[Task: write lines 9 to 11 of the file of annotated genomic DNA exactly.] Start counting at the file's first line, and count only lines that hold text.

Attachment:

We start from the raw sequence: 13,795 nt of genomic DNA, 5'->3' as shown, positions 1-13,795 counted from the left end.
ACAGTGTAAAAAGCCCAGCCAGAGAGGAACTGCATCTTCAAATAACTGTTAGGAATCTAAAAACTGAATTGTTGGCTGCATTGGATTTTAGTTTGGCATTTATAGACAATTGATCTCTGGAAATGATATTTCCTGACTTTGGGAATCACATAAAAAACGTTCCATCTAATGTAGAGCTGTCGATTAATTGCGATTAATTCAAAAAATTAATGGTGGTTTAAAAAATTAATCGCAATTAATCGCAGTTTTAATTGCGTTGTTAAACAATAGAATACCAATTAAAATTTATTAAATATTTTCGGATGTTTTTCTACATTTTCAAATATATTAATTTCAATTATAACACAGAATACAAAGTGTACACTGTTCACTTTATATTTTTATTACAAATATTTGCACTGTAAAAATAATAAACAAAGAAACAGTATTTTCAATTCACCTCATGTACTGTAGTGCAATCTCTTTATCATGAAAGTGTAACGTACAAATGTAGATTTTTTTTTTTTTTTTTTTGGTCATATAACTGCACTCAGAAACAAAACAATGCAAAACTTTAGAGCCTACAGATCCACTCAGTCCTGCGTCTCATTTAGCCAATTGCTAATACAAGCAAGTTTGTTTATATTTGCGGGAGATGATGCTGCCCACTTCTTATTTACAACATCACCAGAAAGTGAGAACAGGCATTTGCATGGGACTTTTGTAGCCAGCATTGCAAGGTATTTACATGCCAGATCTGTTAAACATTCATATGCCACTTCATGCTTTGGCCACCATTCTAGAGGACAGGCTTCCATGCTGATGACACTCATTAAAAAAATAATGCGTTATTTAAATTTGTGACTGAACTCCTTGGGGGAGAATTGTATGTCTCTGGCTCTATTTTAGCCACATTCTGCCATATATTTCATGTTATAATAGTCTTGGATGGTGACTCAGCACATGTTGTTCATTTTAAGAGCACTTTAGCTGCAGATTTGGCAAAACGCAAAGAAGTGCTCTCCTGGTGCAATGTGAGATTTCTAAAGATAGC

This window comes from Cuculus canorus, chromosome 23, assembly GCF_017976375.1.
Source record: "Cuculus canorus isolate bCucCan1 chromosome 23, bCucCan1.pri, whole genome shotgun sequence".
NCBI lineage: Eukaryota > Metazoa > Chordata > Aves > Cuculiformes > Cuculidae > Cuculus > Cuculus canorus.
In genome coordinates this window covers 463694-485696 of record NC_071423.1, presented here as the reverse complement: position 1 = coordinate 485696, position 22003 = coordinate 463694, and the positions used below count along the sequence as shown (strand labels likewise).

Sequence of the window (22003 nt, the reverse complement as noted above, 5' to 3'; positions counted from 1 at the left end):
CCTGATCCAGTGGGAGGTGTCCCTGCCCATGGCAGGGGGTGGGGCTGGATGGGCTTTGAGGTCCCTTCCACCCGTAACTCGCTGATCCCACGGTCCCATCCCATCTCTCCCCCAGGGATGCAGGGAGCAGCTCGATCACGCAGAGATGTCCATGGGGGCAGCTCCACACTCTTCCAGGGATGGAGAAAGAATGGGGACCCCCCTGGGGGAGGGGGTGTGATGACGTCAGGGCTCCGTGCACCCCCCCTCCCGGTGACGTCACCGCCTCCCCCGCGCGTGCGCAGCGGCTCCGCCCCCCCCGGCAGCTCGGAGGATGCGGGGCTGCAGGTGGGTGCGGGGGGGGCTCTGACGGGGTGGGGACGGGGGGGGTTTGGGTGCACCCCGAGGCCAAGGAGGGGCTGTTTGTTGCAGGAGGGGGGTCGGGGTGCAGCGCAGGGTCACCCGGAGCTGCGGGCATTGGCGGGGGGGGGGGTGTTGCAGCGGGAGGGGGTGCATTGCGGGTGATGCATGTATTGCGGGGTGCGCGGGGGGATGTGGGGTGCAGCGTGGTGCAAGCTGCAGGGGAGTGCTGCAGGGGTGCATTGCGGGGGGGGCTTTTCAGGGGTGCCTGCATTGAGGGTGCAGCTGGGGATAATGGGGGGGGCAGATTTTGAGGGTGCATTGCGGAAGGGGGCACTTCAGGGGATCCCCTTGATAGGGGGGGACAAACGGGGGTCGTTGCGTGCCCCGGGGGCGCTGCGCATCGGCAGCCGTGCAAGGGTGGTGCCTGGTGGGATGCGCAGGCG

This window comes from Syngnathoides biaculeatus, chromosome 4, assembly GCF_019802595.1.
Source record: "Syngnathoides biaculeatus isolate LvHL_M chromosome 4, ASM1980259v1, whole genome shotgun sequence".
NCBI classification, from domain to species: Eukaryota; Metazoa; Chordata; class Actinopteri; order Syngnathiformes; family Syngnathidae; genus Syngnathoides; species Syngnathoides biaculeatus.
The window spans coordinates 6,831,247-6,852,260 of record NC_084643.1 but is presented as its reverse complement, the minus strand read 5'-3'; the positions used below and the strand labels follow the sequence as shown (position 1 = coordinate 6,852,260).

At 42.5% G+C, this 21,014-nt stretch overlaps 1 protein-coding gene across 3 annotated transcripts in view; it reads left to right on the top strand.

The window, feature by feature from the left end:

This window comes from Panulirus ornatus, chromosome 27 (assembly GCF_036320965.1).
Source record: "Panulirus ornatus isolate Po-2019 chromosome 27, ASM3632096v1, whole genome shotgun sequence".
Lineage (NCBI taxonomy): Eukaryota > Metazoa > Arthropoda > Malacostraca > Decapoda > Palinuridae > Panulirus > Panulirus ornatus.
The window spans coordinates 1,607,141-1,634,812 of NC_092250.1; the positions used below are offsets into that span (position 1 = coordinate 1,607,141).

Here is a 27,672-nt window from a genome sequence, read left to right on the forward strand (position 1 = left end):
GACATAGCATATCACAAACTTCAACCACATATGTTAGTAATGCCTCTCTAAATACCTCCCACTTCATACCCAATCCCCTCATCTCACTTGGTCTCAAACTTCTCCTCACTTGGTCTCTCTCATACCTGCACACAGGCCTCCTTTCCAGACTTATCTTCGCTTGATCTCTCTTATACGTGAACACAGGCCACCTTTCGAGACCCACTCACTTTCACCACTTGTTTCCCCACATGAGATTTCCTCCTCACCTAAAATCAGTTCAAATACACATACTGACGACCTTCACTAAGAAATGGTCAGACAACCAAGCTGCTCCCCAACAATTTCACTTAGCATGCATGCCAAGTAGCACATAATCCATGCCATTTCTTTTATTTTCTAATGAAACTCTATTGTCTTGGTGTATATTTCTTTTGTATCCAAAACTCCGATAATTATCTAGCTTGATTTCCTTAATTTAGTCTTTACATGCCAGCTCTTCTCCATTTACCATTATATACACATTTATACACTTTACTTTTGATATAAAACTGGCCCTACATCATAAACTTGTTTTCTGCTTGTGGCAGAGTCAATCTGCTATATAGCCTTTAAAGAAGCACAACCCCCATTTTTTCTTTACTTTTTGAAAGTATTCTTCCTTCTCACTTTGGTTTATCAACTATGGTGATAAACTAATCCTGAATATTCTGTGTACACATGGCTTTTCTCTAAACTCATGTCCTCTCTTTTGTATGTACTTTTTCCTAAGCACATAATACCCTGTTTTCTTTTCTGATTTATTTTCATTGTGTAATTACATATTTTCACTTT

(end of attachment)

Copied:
This window comes from Syngnathoides biaculeatus, chromosome 4, assembly GCF_019802595.1.
Source record: "Syngnathoides biaculeatus isolate LvHL_M chromosome 4, ASM1980259v1, whole genome shotgun sequence".
NCBI classification, from domain to species: Eukaryota; Metazoa; Chordata; class Actinopteri; order Syngnathiformes; family Syngnathidae; genus Syngnathoides; species Syngnathoides biaculeatus.